Edwards’s Bot. Reg. 29(misc.): 85. 1843.
Herbs, perennial, from tunicate, ovoid bulbs; tunic brown, dry, brittle, papery. Stems simple or branched. Leaves few, basal larger; blade pleated, linear-lanceolate. Inflorescences rhipidiate, few-flowered; spathes green, unequal, outer shorter than inner, apex usually brown, acute, dry. Flowers short-lived, erect, actinomorphic; tepals spreading from base, distinct, blue to mauve, ± equal [outer whorl considerably larger than inner]; stamens distinct or filaments variously connate; anthers sometimes connate basally; style eccentric [central] when flower fully open, recurving, slender, branching between middle of filaments and anther apices [branching distal to anthers or 3-lobed apically]; branches [lobes] ascending, undivided, short, stigmatic apically. Capsules ovoid to oblong, cartilaginous, apex truncate. Seeds many, prismatic; seed coat brown. x = 7.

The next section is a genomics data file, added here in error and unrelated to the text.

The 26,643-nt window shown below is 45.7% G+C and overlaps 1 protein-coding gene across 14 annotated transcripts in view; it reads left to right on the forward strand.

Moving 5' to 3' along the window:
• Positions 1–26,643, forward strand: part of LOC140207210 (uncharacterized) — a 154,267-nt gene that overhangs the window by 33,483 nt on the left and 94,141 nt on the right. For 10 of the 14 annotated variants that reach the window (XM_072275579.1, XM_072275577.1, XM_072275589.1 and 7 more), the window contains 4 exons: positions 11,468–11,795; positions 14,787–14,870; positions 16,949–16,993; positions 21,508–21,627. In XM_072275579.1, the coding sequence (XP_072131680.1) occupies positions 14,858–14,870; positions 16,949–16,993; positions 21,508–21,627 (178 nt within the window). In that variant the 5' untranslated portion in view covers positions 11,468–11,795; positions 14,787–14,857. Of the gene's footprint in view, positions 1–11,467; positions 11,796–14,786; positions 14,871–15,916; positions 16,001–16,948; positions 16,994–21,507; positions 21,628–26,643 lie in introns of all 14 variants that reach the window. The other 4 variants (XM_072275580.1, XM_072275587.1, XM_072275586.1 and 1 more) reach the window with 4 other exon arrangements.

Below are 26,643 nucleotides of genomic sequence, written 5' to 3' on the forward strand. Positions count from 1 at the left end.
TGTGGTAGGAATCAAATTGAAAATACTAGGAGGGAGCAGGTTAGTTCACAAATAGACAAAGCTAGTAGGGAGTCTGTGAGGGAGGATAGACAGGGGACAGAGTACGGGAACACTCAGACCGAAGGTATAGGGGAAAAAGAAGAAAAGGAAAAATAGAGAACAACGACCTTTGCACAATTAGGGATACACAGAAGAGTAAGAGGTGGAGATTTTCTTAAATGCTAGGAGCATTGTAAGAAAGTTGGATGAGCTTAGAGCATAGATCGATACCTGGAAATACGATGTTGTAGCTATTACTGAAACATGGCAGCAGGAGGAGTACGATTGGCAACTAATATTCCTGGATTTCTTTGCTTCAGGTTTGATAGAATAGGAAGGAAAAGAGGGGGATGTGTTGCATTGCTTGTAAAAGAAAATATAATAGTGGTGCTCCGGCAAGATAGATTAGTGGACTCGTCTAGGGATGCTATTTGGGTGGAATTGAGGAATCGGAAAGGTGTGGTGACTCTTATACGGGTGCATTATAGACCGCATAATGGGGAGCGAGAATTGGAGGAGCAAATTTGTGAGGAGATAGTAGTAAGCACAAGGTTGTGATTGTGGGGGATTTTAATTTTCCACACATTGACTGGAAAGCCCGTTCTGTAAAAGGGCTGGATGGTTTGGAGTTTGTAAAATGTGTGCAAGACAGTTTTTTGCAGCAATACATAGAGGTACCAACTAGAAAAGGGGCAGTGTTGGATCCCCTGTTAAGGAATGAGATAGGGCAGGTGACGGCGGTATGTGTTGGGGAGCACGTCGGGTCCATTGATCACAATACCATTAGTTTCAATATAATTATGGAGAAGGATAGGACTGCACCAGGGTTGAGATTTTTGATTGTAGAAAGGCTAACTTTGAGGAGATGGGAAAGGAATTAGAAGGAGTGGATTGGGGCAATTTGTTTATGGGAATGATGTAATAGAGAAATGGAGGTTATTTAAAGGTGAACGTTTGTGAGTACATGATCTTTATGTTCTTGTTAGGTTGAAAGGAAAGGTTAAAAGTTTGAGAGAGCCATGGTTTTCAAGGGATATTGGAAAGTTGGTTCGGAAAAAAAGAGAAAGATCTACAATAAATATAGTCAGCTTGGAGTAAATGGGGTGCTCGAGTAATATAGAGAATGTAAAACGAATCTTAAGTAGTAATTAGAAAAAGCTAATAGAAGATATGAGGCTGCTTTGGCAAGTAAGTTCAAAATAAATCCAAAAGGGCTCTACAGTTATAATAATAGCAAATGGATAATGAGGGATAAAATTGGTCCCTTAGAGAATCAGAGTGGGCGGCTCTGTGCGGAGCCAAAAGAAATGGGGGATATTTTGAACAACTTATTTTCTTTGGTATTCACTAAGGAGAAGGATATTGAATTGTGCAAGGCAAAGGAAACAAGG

North America (incl. Mexico), South America.
Species ca. 12 (1 in the flora).
The generic position of the single North American species of Calydorea has long been unsettled. Its segregation in the monotypic Salpingostylis (J. K. Small 1931b) is unsatisfactory. This Florida species differs little from those of Mexico, which in turn show strong similarities with others in South America. Some of these species were included by J. G. Baker (1892) in Sphenostigma, but the type of that genus was shown to be a species of Gelasine by P. Ravenna (1977), who then placed the Floridian and Mexican species that had been referred to Sphenostigma in Cardiostigma. P. Goldblatt and J. E. Henrich (1991) preferred to include all these species in a slightly expanded Calydorea, other species of which have the style dividing near the anther bases and the style branches somewhat longer than in the Mexican and Floridian species.
Goldblatt, P. and J. E. Henrich. 1991. Calydorea Herbert (Iridoideae–Tigridieae): Notes on this New World genus and reduction to synonymy of Salpingostylis, Cardiostigma, Itysa, and Catila. Ann. Missouri Bot. Gard. 78: 504–511.